By Ray Stern
By Ray Stern
By New Times
By Amy Silverman
By Stephen Lemons
By Stephen Lemons
By Monica Alonzo
By Chris Parker
you would not think there would be much of a call for Theodore Roosevelt these days, but in addition to his nightly appearances at the theatre, Wayne Dellinger has appeared at Pioneer Living History Museum and at a breakfast meeting of the Institute of Real Estate Managers, as well as in front of classes of schoolchildren. He has addressed the Forest Service and singles groups.
The number of such appearances, in fact, encouraged Wayne Dellinger to give up his job at Sun State Savings--that was last year--and devote himself completely to his new career. He had business cards printed, and installed in his house an answering machine that does nothing but deal with the Theodore Roosevelt side of his life. When he gives interviews to talk about why he does what he does, he wears a brown wig parted down the middle and little wire-rim glasses. The wig changes his appearance so much, he says, that people who know him from work don't recognize him in costume. Dellinger, luckily, is nearsighted, so he has a good excuse to wear the little wire-rim glasses. Unfortunately, however, his girth is less ample than that of TR in his prime, but there is at least a suggestion.
You can see, even with the wig and glasses, that Wayne Dellinger is a fairly unremarkable-looking man in his 40s. He lives in a house that has one of those living rooms that looks like people spend absolutely no time there, because there are no newspapers on the floor or other signs of normal human messiness.
There are, however, Toastmaster awards over the fireplace. About a decade ago, Wayne Dellinger went through a rough divorce. He came out of it, as many men do, with a desire to see what else life has to offer. Rather than turning his attention to younger blondes, however, Dellinger began going to Omega, which he describes as "a personal-growth group." Omega places an emphasis on testing one's limits.
One task, for instance, required enrollees to talk to a stranger in a public place and give the person something to eat. Dellinger put on an uncharacteristic headband, open shirt and gold chain, and entered the Greyhound bus station. He selected a target, sat next to him, struck up a conversation with him and offered him a stick of gum. He even managed to get the man's name and telephone number. As a result of Omega, Dellinger also went skydiving. He passed out on the way down. He spent a day at a nudist colony. He also joined Toastmasters, an organization dedicated to helping people overcome what is said to be the most pervasive fear in human life--public speaking. Members prepare little talks, or are called upon to deliver impromptu chats on suggested topics. Listeners clink their glasses--meetings tend to be at breakfast--when the speaker says, "Um."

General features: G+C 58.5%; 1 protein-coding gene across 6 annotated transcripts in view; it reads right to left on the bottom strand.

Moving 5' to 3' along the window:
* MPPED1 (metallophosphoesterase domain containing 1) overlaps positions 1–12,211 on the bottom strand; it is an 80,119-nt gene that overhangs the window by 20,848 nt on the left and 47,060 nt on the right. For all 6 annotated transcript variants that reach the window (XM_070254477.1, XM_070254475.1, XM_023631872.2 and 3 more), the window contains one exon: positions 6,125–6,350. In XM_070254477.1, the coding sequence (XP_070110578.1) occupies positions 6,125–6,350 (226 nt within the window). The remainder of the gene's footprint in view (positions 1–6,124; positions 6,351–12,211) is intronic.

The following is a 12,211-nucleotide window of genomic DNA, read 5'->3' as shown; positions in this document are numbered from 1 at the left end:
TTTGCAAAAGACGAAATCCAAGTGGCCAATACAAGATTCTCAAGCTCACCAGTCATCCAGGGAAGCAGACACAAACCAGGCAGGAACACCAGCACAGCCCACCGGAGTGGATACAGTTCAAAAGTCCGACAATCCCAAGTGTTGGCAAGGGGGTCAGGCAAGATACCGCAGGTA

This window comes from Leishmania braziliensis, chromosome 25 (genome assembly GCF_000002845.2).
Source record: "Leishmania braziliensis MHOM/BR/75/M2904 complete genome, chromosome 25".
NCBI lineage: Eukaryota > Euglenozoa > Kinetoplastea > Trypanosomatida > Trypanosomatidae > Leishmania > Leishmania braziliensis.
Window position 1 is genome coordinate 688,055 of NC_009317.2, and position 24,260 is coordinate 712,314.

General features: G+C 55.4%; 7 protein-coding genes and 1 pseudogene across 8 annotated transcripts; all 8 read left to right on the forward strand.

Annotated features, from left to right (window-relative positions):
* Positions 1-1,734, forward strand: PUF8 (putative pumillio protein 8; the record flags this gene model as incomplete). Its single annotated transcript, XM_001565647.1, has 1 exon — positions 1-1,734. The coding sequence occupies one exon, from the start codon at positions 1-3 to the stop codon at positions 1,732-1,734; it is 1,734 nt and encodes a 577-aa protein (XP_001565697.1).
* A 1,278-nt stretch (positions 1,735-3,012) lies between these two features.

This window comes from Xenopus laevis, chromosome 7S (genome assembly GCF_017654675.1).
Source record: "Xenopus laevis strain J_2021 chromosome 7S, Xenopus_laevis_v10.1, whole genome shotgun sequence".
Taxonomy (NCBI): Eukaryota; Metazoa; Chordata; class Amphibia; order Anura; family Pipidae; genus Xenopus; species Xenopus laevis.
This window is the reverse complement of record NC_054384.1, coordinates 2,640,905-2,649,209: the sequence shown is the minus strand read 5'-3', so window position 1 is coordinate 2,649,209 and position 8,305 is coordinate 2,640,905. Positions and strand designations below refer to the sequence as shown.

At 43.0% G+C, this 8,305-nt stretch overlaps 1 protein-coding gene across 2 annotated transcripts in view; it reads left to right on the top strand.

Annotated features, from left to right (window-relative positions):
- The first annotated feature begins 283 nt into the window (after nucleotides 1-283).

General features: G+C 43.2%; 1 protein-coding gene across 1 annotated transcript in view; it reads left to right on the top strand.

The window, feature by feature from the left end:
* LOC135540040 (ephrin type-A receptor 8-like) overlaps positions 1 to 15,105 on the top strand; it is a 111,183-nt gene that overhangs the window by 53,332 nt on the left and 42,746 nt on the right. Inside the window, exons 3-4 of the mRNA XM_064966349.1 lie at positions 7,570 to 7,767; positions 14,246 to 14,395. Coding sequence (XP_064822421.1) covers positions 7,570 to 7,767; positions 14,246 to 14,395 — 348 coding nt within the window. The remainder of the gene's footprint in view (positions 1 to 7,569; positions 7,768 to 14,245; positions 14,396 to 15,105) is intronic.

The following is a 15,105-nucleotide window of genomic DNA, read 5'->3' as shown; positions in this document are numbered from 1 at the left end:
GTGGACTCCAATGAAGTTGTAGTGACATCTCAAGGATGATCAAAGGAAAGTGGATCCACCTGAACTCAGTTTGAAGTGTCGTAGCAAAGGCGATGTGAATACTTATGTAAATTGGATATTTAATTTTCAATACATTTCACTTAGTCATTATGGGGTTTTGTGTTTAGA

Wayne Dellinger not only discovered he loved public speaking, he gave up his day job to pursue it. wayne dellinger H is clearly not an actor. His performance as TR is not really a performance as much as a lecture by a man who happens to be wearing a costume and pretending he is someone else. It is a labor of love.
Like many people speaking in public these days, he tends to fall into the rhythms of standup comedians, cadences that Theodore Roosevelt surely never possessed. And when he delivers one of his funny lines, he says "Yeahmmmmf" at the end, as if unconsciously waiting for the laugh.
Dellinger appeared one rainy morning at a breakfast meeting of the Institute of Real Estate Managers, one of whom he knew from Toastmasters. There he was, on the top floor of the Citicorp building, gray clouds visible through enormous windows behind him, muffin crumbs and half-full glasses of orange juice before him, telling men and women in suits anecdotes from Theodore Roosevelt's life.
The real estate folks paid a polite although somewhat puzzled attention.
"I think," Dellinger said later, "I should have spent more time on the subject of managing properties by using a 'Big Stick' philosophy in business. What I did was tell interesting stories. But to me the stories are more fun to listen to."
Wayne Dellinger's feelings toward Theodore Roosevelt are not the sort that would easily allow him to use the former president as a selling device. Wayne Dellinger is something of a missionary in the church of Theodore Roosevelt. He admires the decency of the man who rose above the dirty politics of the time, the energy that prompted him to write 30 books, the inner strength that, as he says, propelled "a weak, sickly, extremely nearsighted boy to become the President of the United States."
"I really feel I have the potential to change people's lives as Theodore Roosevelt," Dellinger says. "If I can show what he did, the obstacles he overcame, I can motivate people to change."
Theodore Roosevelt changed his life. Dellinger discovered the 26th president after he had embarked on his course of personal growth with Omega. After skydiving and nudism, he took a more substantial risk: He wrote a letter to his father, who had left the family unsupported since Wayne was a year old. (Upon receiving the letter, his father told a family member, "You know, I think Wayne's on drugs.")